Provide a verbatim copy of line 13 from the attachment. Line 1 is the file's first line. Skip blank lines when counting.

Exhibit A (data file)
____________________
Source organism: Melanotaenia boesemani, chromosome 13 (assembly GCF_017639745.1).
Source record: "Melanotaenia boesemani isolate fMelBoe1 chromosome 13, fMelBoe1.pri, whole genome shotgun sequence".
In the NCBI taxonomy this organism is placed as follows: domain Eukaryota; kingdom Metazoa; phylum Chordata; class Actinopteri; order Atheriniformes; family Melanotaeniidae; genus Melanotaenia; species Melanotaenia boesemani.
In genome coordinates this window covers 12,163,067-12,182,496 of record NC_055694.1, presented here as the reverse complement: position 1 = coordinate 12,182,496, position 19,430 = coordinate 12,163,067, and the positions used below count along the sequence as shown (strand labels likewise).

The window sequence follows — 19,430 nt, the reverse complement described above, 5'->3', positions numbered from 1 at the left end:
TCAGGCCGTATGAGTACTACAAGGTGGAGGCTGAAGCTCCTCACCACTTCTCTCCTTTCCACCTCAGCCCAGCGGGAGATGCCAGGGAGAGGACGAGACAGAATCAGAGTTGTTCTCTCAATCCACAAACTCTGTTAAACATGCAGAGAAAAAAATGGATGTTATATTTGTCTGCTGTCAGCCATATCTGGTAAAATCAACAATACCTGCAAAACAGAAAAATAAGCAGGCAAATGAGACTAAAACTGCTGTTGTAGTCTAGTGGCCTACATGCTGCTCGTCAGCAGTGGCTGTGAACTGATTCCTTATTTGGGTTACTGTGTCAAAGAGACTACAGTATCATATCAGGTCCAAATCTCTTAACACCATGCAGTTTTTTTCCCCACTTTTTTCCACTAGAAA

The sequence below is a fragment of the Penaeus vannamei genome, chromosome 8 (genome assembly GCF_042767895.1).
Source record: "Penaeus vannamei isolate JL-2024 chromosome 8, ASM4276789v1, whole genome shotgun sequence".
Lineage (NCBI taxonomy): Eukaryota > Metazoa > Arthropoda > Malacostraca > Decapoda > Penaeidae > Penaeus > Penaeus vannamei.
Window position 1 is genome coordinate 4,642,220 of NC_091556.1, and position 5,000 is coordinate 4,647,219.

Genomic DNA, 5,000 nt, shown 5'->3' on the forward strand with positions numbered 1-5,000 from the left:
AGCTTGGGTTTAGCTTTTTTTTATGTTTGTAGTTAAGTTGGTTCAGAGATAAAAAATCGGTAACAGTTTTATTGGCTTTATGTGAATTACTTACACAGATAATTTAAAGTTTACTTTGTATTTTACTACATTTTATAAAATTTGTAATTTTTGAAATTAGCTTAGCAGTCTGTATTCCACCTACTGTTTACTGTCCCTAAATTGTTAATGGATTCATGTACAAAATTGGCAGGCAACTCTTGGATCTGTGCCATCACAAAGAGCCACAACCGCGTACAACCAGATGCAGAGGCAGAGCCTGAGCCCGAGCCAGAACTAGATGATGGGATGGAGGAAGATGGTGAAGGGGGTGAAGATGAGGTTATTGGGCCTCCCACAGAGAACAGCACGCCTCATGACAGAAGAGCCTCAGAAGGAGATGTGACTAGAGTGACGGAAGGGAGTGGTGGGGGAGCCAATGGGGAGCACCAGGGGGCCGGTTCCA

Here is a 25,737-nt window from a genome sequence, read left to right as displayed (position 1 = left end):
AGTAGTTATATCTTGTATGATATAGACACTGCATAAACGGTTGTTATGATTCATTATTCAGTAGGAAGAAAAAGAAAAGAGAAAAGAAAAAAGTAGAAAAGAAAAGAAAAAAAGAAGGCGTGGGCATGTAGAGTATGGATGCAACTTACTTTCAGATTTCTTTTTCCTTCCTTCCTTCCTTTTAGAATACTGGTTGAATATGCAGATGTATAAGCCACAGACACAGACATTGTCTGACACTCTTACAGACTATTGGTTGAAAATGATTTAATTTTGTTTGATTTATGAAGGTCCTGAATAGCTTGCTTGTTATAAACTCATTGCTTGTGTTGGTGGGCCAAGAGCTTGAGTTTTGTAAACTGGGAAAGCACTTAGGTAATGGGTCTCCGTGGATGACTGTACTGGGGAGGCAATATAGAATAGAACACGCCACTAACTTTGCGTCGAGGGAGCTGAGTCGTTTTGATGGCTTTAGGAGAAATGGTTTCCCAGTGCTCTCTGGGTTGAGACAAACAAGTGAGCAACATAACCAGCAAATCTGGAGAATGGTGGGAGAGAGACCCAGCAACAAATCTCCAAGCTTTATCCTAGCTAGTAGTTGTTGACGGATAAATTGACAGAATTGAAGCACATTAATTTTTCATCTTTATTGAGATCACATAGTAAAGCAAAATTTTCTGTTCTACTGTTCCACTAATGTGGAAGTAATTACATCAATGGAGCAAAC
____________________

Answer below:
Here is a 25,737-nt window from a genome sequence, read left to right as displayed (position 1 = left end):